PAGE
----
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Clark found and sold on Ebay

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#1 conus

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Posted 19 October 2006 - 09:29 AM

This was amazing. Someone found a 3" Clark in their attic and sold it for $3400.00 on Ebay. It looks like its in great shape. The seller said it had been in the attic for 70 years and that he didn't know anything about scopes. There couldn't be too many of these left that haven't been rediscovered.

#2 Clive Gibbons

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Posted 19 October 2006 - 09:51 AM

Not sure about people's attics, but I wonder how many old refractors and/or parts thereof are lurking in the storage rooms of educational institutions or museums??
Forgotten about, stashed away in some dusty back corner or buried under piles of other stuff.
At the university I'm at, a 5" Brashear OTA was rediscovered back in the 1980's, when our local astronomy club was allowed to dig around the Physics Dept. equipment room. It was in a big wooden crate that nobody had touched since the 1950's. Further research revealed that the scope had been housed in a small rooftop observatory on campus, but Hurricane Hazel blew the dome off the structure and rather than rebuild, the school decided to mothball everything.
I've heard of larger achromatic objectives being lost for many decades and then turning up when someone opened a mysterious mahogany box that nobody had a recollection of.
Record keeping being what it is at some facilities, we'll probably see that sort of thing happening every now and then! :shocked:

#3 conus

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Posted 19 October 2006 - 10:45 AM

I'm sure there a still a few around. Herman Melville's "Billy Budd" wasn't published until 1924 because no one even knew of its existance. It was discovered in the early twenties, when a literary biographer found the original manuscript at the bottom of an old trunk while rumaging around the attic of a place where Melville once lived.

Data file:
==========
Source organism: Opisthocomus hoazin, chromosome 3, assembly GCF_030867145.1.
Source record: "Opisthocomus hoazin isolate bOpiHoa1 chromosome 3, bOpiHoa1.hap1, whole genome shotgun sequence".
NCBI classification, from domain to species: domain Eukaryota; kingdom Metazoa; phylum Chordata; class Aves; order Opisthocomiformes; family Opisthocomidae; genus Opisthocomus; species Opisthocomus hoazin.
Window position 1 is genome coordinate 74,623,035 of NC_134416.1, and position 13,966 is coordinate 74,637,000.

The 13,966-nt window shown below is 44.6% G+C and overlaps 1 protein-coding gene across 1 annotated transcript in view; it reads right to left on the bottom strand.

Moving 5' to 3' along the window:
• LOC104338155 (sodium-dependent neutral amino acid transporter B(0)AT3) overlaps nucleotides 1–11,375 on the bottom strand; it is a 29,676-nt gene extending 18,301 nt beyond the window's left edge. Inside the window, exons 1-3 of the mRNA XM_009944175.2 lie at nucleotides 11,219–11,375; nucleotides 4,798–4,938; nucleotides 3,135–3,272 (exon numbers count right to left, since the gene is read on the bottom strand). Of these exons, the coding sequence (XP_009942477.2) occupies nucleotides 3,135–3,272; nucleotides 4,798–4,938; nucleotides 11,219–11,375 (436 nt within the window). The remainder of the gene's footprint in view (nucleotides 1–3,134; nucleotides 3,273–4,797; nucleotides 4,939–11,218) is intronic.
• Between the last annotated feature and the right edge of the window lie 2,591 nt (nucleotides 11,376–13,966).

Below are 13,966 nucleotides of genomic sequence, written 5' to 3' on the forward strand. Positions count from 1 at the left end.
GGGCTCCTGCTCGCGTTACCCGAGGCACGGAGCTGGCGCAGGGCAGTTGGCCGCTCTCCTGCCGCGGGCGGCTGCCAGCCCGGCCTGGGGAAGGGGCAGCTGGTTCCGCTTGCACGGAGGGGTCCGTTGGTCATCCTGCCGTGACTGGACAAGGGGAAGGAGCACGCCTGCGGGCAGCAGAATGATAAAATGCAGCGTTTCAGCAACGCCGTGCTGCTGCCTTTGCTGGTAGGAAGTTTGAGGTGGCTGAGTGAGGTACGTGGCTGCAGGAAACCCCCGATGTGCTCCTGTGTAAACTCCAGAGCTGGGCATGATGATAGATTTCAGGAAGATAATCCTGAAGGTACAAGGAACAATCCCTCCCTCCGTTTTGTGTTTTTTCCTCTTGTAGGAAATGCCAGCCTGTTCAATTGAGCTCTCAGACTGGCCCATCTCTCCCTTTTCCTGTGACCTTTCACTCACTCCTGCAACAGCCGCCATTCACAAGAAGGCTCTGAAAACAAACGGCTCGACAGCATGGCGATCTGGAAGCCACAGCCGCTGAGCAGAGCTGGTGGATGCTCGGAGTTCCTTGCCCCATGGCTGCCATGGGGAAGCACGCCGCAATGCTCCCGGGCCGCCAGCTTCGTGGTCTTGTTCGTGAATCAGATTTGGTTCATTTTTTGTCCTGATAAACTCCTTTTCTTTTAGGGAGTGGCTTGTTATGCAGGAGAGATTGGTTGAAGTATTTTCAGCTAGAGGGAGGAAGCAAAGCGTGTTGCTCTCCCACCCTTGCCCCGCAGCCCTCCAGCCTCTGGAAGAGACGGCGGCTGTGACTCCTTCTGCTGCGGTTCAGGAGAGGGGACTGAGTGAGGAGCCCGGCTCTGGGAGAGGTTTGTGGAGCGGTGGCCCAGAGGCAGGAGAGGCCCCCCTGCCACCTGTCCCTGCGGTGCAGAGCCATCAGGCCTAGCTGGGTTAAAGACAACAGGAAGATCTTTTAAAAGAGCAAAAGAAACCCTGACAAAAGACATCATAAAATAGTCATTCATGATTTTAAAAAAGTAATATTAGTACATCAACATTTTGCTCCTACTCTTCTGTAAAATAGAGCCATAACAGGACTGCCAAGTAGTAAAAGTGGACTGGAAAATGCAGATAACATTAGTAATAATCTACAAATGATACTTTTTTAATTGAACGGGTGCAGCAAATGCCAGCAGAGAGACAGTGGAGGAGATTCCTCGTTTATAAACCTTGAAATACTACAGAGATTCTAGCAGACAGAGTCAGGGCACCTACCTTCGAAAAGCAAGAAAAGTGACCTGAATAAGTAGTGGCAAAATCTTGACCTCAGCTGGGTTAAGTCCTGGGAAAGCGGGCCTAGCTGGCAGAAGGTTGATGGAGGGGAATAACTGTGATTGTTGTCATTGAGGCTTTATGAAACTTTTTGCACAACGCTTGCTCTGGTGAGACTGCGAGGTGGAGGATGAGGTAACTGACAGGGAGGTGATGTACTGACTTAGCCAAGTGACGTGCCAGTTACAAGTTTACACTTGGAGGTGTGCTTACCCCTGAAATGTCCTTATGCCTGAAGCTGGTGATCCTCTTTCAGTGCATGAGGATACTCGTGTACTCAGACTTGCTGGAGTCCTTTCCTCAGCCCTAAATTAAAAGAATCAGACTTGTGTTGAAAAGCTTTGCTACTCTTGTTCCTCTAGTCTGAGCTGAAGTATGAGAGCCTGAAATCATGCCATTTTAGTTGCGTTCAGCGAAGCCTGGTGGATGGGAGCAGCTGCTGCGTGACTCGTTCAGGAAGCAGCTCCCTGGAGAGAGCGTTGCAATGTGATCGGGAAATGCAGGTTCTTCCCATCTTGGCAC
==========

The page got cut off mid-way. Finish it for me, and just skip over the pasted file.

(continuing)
#4 Guest_**DONOTDELETE**_*

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Posted 19 October 2006 - 02:55 PM

A little OT but finding old Clark refractors may not be too rare. Probably a lot of them stuffed away unseen for decades. I have wondered just how many RV-6’s there are tucked away around the country. Some years ago at least three local club members told me about their RV-6 telescopes sitting in the closet and when I offered to buy one, each told me no that they would hold on to it. Subsequently I found out that many other members had them in closets. Those telescope are probably still in those closest and it makes e wonder just how many other people have them tucked away.

#5 refractory

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Posted 19 October 2006 - 05:11 PM

In my own work on Yahgan, a critically endangered language (well with just one fluent speaker in here late 70's that kinda counts as moribund), I regretted that most of the documentation on the language had been lost over a century ago (when it came, BTW, into the hands of Frederick Albert Cook, who some of you may know as one of the claimants as the first to attain the North Pole). Long story.

As it happens, I accidentally discovered one of the missing documents, a grammar manuscript, mouldering at the US Library of Congress- unseen and unconsulted by ANY scholar since it ended up there, who-knows-when.

So yeah, things of value do turn up, now and then....

Jess Tauber

#6 Talstarone

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Posted 19 October 2006 - 06:05 PM

A true Alvin Clark Made Refractor :bow:. The true great refractor that made the current day refractor the scope and the market it enjoys today. I believe i would pay money just to see this scope not even counting having a chance to see through it. :grin:


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